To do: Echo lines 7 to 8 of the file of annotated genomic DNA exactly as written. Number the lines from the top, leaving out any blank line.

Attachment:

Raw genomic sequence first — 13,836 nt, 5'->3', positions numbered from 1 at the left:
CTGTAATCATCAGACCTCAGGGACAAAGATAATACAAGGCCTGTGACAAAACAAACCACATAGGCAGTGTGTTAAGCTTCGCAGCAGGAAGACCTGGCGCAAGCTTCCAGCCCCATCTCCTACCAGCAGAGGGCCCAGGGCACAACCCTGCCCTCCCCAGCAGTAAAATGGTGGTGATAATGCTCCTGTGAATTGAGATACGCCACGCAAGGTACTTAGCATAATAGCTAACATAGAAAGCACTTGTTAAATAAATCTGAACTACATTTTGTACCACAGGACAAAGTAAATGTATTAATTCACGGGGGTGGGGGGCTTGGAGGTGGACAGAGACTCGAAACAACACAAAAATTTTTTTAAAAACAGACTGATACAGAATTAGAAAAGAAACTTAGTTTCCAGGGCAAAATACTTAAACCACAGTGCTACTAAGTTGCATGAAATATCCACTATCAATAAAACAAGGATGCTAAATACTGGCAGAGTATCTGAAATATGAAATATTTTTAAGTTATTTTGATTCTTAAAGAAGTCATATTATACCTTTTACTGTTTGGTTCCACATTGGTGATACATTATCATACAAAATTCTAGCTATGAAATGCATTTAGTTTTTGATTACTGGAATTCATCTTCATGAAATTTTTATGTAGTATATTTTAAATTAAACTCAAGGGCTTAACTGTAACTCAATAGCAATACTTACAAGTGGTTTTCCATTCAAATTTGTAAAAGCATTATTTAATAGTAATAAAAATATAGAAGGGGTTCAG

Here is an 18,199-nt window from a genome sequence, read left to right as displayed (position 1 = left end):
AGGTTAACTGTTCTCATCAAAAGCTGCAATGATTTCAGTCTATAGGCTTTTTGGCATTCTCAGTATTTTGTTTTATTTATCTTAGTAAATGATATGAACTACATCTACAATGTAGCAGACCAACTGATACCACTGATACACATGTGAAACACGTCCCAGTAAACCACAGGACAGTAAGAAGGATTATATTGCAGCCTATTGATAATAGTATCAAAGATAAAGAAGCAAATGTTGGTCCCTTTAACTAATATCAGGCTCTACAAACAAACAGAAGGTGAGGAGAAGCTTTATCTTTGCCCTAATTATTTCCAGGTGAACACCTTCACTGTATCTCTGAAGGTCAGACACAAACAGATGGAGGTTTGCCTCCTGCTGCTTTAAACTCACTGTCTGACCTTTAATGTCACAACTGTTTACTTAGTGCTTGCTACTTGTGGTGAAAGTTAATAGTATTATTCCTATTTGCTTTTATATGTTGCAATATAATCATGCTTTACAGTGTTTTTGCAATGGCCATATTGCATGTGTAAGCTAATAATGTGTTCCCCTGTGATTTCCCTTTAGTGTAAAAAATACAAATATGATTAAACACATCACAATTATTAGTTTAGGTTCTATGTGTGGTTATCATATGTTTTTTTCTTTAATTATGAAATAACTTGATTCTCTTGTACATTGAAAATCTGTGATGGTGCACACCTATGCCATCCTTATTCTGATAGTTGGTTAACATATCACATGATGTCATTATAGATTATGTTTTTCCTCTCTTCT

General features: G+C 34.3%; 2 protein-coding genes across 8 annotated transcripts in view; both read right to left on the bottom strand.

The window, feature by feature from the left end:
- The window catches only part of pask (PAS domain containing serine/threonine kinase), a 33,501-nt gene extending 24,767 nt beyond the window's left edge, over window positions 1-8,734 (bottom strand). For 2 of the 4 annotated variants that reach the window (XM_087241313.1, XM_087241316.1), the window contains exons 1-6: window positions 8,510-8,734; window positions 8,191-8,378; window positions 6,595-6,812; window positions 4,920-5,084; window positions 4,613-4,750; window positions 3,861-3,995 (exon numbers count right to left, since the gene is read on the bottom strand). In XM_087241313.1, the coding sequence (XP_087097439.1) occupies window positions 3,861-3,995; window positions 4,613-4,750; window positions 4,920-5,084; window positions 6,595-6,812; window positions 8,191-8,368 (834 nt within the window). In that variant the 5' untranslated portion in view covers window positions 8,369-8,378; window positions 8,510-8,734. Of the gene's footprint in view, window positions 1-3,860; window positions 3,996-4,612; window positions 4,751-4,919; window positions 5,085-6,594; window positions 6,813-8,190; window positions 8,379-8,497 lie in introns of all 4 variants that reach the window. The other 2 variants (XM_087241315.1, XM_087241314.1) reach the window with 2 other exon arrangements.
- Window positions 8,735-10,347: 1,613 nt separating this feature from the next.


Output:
- The window catches only part of pask (PAS domain containing serine/threonine kinase), a 33,501-nt gene extending 24,767 nt beyond the window's left edge, over window positions 1-8,734 (bottom strand). For 2 of the 4 annotated variants that reach the window (XM_087241313.1, XM_087241316.1), the window contains exons 1-6: window positions 8,510-8,734; window positions 8,191-8,378; window positions 6,595-6,812; window positions 4,920-5,084; window positions 4,613-4,750; window positions 3,861-3,995 (exon numbers count right to left, since the gene is read on the bottom strand). In XM_087241313.1, the coding sequence (XP_087097439.1) occupies window positions 3,861-3,995; window positions 4,613-4,750; window positions 4,920-5,084; window positions 6,595-6,812; window positions 8,191-8,368 (834 nt within the window). In that variant the 5' untranslated portion in view covers window positions 8,369-8,378; window positions 8,510-8,734. Of the gene's footprint in view, window positions 1-3,860; window positions 3,996-4,612; window positions 4,751-4,919; window positions 5,085-6,594; window positions 6,813-8,190; window positions 8,379-8,497 lie in introns of all 4 variants that reach the window. The other 2 variants (XM_087241315.1, XM_087241314.1) reach the window with 2 other exon arrangements.
- Window positions 8,735-10,347: 1,613 nt separating this feature from the next.